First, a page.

We made it to Berlin. It's hot and we're tired so explorations tomorrow. First, though, the terrific museum of German emigration in Bremerhaven, Das Deutsches Auswandererhaus. All of Mrs. C's great grandparents left through this port. Her great grandfather on her father's side, Juergen Kruse, came in 1858, well ahead of the millions that would follow later.
The journey begins dockside in Bremerhaven's harbor, apparently at night to make embarcation all the more frightening. It continues through steerage accommodations on a ship: cramped, without privacy or anything good to eat. Then into a second class dining room, which looks quite jolly by comparison.
Eventually we arrive at the new world - New York City. My wife's great grandparents got there far before the famous Ellis Island immigration center opened. They would have disembarked at Castle Gardens, now Castle Clinton in New York's Battery Park. (As would my Irish fore-bearers. Unfortunately, we know little about my mother's Polish family.)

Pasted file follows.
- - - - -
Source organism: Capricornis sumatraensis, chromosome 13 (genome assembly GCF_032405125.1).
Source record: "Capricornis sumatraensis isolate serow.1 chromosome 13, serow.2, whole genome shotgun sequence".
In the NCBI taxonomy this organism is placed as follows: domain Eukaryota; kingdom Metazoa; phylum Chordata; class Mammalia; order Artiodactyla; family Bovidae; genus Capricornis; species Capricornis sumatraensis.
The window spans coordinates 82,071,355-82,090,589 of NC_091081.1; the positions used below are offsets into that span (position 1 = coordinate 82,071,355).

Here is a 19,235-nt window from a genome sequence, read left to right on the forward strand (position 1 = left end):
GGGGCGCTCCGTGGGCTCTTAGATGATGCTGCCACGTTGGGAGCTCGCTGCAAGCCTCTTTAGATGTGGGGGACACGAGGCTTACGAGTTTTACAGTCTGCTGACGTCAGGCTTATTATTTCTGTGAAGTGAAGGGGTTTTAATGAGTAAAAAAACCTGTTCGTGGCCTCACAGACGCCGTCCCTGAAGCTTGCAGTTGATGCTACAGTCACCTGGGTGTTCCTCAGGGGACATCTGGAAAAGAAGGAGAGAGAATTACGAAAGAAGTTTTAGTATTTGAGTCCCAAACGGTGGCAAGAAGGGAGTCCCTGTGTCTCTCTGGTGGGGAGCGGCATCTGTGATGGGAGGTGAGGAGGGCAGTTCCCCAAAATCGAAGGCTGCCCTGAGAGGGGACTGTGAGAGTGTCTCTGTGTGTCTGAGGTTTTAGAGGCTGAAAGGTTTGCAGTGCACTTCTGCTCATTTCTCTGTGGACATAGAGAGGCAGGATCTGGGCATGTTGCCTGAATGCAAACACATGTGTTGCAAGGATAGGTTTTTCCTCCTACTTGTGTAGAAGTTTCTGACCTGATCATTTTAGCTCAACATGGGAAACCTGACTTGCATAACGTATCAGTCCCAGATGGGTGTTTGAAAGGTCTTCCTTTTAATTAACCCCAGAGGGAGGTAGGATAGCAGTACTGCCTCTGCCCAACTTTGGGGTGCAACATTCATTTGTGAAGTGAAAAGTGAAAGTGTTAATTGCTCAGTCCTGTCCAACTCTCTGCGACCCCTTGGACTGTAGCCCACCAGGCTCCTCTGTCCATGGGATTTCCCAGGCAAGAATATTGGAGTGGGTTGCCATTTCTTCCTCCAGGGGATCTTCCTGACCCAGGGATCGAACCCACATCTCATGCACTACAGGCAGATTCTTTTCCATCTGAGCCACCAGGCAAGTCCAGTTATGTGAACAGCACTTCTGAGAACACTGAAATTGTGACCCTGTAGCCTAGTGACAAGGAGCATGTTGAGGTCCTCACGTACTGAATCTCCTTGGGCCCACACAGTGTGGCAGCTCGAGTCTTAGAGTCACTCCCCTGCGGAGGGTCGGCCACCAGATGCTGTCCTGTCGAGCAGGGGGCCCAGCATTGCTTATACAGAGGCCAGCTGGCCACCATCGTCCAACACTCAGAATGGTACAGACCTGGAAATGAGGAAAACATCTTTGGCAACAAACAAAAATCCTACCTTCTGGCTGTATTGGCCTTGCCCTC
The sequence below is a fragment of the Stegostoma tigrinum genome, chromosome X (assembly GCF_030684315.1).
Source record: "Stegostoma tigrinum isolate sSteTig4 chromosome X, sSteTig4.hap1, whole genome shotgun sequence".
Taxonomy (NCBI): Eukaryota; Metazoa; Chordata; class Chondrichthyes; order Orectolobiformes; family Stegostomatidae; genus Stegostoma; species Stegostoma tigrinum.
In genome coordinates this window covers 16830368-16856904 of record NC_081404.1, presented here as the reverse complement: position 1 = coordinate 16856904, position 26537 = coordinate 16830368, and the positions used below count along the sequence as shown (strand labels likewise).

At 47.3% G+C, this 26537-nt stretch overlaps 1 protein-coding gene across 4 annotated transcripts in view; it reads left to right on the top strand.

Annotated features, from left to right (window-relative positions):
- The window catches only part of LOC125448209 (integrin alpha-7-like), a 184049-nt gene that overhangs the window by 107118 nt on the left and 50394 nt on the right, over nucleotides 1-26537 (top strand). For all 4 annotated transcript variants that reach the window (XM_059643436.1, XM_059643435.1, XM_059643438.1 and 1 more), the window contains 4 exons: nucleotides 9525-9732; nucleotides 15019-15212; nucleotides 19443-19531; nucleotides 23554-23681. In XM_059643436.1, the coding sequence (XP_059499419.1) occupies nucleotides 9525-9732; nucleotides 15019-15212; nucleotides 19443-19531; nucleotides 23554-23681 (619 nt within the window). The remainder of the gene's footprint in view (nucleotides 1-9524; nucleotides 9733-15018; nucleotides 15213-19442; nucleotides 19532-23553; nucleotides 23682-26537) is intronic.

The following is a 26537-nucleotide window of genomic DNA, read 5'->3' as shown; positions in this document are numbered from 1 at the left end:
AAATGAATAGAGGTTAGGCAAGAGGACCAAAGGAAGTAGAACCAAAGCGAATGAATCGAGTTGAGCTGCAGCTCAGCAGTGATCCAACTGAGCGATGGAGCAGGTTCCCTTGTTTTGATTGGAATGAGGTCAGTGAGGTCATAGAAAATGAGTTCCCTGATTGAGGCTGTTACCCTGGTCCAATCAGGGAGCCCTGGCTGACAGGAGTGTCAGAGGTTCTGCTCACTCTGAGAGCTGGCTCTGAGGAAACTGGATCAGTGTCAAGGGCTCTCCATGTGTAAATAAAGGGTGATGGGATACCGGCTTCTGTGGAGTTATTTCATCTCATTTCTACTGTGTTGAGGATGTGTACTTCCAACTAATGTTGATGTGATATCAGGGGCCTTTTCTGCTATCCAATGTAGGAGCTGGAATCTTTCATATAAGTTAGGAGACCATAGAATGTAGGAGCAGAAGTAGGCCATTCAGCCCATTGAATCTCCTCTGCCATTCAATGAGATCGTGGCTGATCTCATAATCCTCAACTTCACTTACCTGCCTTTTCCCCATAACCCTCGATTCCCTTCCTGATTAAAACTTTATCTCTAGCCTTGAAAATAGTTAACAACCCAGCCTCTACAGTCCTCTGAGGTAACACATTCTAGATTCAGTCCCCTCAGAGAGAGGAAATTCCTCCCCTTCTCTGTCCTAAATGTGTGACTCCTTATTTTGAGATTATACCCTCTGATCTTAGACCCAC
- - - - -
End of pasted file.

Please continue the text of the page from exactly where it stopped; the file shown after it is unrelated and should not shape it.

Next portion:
Germans spread out across the country. My wife's family farm was outside of Bremen, Kansas, a hamlet of 45. Hanover, with 900 people, was a few miles further away.
The museum's journey ends, appropriately enough, in Manhattan's Grand Central Station. If we had waited around a little longer we could have caught a train to St. Louis.